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Decline in Jobless Rate Spurs Dow

May 09, 1998| From Times Wire Services

U.S. stocks rose for the first time in four days Friday, as an unexpected drop in the jobless rate spurred optimism for faster profit growth.

The Dow Jones industrial average rose as much as 119 points before finishing 78.47 points higher at 9,055.15. Still, it was down 91.92 points for the week. The barometer of 30 blue-chip companies had lost 215 points over the prior three sessions after closing at a record 9,192.66 on Monday.

Broader stock indexes also began rebounding amid what many analysts termed only a temporary respite from the renewed concerns about interest rates and continuing economic instability in Asia.

The Nasdaq market posted the sharpest gain as bellwether technology stocks roared back to life.

In the most anxiously awaited event of the week, the Labor Department reported that the unemployment rate fell to a 28-year low of 4.3% in April as the U.S. economy created 262,000 new jobs. The report also showed average hourly earnings rose 4 cents to a record $12.67.

The data was stronger than expected, but not so much that it could instantly resolve a two-week debate over whether the inflation-leery Federal Reserve Board might slow the economy with higher interest rates.

The 30-year Treasury bond prices ended lower to yield 5.98%, up from 5.95% on Thursday. Bond prices and yields move in opposite directions.

Fed officials, who are due to convene on May 19 for a policy meeting, have been concerned for some time that a strong job market might force employers to boost wages--and prices.

"Overall, while the Fed will remain vigilant, there was nothing in today's report to trigger an imminent rate hike," said Sherry Cooper, chief economist for Nesbitt Burns.

However, until the May 19 meeting passes without event, the market may remain locked in the tight trading range seen in recent weeks.

"The message of market for two weeks is that this is still a bull market, but it's a bull market that has rallied 22% from its January low to its recent high," said Alfred E. Goldman, director of market analysis at A.G. Edwards & Sons of St. Louis. "The best of athletes and the best of bulls have to rest from time to time."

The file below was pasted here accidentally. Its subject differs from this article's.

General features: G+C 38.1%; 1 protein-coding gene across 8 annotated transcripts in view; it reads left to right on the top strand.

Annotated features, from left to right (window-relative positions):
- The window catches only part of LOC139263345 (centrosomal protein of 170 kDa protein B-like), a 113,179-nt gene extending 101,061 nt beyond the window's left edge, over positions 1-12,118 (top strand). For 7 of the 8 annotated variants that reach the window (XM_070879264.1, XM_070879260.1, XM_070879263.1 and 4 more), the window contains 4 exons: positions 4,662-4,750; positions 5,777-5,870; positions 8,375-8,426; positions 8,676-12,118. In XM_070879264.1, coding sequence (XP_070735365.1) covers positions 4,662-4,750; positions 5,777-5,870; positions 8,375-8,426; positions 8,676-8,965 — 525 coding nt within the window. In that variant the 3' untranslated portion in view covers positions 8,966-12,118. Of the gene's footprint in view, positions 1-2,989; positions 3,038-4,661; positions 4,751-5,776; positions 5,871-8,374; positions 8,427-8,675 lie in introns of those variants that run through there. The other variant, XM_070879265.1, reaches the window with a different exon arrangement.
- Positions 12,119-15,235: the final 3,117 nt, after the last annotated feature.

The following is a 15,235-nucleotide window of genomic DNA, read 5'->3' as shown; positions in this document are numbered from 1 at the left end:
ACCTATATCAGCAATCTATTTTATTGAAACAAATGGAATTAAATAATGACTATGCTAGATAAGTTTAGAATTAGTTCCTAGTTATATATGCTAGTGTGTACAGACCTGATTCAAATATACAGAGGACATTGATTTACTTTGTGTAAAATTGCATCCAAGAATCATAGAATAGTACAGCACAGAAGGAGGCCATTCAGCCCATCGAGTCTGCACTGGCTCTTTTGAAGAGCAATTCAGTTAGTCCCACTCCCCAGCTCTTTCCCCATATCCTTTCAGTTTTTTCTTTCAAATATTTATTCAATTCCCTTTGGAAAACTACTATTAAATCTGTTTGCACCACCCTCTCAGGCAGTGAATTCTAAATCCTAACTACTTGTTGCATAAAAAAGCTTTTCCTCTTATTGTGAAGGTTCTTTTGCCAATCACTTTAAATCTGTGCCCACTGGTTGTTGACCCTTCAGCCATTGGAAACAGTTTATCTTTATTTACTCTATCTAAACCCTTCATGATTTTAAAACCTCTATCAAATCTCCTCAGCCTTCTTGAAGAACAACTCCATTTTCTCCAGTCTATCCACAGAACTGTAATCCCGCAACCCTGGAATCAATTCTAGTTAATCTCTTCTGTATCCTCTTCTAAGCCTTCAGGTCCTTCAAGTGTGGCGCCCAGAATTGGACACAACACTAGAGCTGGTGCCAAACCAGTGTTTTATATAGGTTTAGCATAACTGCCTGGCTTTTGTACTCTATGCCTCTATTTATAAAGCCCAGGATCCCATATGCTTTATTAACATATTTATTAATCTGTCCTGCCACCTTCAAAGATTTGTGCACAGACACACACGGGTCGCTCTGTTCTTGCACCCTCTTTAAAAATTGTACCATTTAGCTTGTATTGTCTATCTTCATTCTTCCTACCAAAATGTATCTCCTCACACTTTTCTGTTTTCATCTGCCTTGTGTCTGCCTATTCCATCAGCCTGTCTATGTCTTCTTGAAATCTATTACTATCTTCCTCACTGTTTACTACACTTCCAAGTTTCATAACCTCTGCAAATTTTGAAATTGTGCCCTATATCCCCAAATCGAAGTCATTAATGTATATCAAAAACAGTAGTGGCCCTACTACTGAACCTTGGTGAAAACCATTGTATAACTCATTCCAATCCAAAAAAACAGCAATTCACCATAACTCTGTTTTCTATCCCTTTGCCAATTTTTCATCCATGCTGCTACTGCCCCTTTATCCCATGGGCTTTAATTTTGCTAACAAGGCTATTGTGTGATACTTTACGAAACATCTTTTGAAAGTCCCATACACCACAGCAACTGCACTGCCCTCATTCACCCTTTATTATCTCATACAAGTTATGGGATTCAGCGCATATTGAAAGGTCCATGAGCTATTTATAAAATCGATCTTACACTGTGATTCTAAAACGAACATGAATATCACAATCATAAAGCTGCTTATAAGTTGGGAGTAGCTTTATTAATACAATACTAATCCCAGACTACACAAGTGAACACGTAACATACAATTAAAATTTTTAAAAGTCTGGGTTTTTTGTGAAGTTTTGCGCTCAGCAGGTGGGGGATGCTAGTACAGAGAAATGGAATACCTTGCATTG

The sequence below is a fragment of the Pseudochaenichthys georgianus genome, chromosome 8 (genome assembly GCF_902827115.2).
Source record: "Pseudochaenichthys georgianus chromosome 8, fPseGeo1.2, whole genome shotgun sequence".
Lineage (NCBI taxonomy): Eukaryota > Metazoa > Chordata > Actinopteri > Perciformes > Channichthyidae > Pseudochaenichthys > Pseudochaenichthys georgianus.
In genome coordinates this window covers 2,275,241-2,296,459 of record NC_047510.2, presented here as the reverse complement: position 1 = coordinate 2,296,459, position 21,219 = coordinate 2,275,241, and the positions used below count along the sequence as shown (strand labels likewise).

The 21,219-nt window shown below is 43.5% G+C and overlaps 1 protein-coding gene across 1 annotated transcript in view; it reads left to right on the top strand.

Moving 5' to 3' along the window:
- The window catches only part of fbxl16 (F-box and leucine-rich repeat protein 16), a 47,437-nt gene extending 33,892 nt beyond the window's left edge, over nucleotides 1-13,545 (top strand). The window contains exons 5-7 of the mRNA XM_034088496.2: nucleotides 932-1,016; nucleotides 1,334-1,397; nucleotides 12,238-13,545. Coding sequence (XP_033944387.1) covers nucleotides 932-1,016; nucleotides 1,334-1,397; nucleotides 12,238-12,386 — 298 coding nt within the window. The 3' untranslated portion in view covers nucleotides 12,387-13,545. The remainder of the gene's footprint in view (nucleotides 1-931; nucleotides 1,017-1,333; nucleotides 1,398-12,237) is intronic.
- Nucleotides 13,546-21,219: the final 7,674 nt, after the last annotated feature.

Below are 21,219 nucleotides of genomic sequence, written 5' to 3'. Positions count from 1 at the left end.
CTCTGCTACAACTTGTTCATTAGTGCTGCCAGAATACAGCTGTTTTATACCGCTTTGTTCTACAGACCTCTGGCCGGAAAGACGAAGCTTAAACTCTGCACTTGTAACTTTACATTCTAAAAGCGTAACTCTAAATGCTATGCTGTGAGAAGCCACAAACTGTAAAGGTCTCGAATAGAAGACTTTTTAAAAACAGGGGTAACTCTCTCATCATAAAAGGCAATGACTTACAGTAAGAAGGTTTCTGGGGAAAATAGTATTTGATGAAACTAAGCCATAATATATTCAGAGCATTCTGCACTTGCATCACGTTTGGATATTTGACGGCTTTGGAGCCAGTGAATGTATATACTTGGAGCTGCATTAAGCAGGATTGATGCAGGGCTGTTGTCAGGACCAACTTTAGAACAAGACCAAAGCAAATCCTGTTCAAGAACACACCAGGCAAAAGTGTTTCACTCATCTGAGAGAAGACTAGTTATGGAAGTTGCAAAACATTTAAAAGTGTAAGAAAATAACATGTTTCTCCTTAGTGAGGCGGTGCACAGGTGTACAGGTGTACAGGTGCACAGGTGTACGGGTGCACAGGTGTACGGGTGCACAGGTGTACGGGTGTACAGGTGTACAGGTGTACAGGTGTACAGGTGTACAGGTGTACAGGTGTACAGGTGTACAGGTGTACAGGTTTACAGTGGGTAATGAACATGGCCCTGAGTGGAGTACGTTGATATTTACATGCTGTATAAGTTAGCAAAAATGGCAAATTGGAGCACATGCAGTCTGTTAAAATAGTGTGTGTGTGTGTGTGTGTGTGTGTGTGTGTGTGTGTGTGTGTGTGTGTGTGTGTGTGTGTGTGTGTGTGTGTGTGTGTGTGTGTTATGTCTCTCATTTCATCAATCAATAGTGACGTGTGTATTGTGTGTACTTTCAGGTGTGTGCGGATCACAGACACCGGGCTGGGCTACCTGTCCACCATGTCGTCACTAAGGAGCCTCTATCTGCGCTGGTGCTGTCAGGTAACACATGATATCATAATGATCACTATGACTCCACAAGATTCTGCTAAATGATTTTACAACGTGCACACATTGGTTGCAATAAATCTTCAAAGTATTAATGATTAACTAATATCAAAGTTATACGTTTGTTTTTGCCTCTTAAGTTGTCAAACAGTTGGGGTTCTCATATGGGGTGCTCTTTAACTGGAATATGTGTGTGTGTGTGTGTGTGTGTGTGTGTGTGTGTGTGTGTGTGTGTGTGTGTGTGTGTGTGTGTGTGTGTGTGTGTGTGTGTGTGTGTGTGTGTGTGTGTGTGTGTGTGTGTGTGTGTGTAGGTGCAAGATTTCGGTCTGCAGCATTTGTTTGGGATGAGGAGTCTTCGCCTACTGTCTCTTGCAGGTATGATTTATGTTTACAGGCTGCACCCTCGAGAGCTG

The Standard & Poor's 500 rose 13 points to 1,108.14, while the Nasdaq composite index rose 29.23 points to 1,864.37, led by Dell Computer, up $5.13 to $91.75; Intel, up $3.06 to $84.06, and Microsoft, up $2.38 to $85.75.

Advancing issues outnumbered decliners by an 8-to-5 margin on the New York Stock Exchange, where volume totaled 567.89 million shares, down from Thursday's pace.

The NYSE composite index rose 5.50 points to 575.72, and the American Stock Exchange composite index rose 1.98 points to 744.23.

The Russell 2,000 index of smaller companies rose 3.54 points to 479.50.

Among Friday's highlights:

* General Electric led the day's gains after its chairman predicted annual revenue of $125 billion by 2000. Signs that inflation isn't about to accelerate and cause interest rates to rise, coupled with indications that corporate profits are expanding, spurred confidence that stocks have room to rise. GE rose $1.31 to $83.19.

* Drug stocks rebounded as investors switched money back into pharmaceuticals after the sector's recent retreat.

Dow component Merck rose $2.88 to $117.88. Schering-Plough advanced $2.44 to $84.50. Johnson & Johnson gained $1.50 to $71 and Pfizer jumped $4.25 to $111.19.

* Auto stocks rose for a third day following Chrysler and Daimler-Benz's plans to merge. General Motors rallied $1.81 to $68.69, Ford gained 19 cents to $45.81 and Daimler-Benz's American depositary receipts jumped $5 to $111.38. Chrysler rose 31 cents to $53.81.

Overseas, Tokyo's Nikkei stock average edged higher, Frankfurt's DAX index rose 1.45% and London's FTSE-100 rose 0.5%.

Market Roundup, D4

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